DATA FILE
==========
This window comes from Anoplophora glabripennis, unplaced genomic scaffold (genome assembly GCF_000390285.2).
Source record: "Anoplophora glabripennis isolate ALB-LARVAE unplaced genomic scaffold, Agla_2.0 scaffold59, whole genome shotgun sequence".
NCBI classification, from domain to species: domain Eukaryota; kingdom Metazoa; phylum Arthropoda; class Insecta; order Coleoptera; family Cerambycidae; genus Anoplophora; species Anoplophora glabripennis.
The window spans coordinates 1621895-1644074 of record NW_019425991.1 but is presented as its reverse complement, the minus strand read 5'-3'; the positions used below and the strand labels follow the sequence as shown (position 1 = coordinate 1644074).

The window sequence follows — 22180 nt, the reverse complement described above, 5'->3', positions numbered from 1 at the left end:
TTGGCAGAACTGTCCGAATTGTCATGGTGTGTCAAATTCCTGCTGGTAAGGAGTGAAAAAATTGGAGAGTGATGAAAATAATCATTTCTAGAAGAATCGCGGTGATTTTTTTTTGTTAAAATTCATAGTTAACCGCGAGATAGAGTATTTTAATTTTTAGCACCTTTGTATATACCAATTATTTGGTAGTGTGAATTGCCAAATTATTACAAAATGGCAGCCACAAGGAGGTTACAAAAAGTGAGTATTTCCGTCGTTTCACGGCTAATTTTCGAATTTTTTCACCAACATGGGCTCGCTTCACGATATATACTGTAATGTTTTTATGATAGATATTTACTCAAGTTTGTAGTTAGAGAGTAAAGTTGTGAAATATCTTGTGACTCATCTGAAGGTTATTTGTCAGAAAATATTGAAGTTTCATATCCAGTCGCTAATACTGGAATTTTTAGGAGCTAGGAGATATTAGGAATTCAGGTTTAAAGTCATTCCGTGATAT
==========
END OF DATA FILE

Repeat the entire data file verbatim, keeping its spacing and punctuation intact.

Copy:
This window comes from Anoplophora glabripennis, unplaced genomic scaffold (genome assembly GCF_000390285.2).
Source record: "Anoplophora glabripennis isolate ALB-LARVAE unplaced genomic scaffold, Agla_2.0 scaffold59, whole genome shotgun sequence".
NCBI classification, from domain to species: domain Eukaryota; kingdom Metazoa; phylum Arthropoda; class Insecta; order Coleoptera; family Cerambycidae; genus Anoplophora; species Anoplophora glabripennis.
The window spans coordinates 1621895-1644074 of record NW_019425991.1 but is presented as its reverse complement, the minus strand read 5'-3'; the positions used below and the strand labels follow the sequence as shown (position 1 = coordinate 1644074).

The window sequence follows — 22180 nt, the reverse complement described above, 5'->3', positions numbered from 1 at the left end:
TTGGCAGAACTGTCCGAATTGTCATGGTGTGTCAAATTCCTGCTGGTAAGGAGTGAAAAAATTGGAGAGTGATGAAAATAATCATTTCTAGAAGAATCGCGGTGATTTTTTTTTGTTAAAATTCATAGTTAACCGCGAGATAGAGTATTTTAATTTTTAGCACCTTTGTATATACCAATTATTTGGTAGTGTGAATTGCCAAATTATTACAAAATGGCAGCCACAAGGAGGTTACAAAAAGTGAGTATTTCCGTCGTTTCACGGCTAATTTTCGAATTTTTTCACCAACATGGGCTCGCTTCACGATATATACTGTAATGTTTTTATGATAGATATTTACTCAAGTTTGTAGTTAGAGAGTAAAGTTGTGAAATATCTTGTGACTCATCTGAAGGTTATTTGTCAGAAAATATTGAAGTTTCATATCCAGTCGCTAATACTGGAATTTTTAGGAGCTAGGAGATATTAGGAATTCAGGTTTAAAGTCATTCCGTGATAT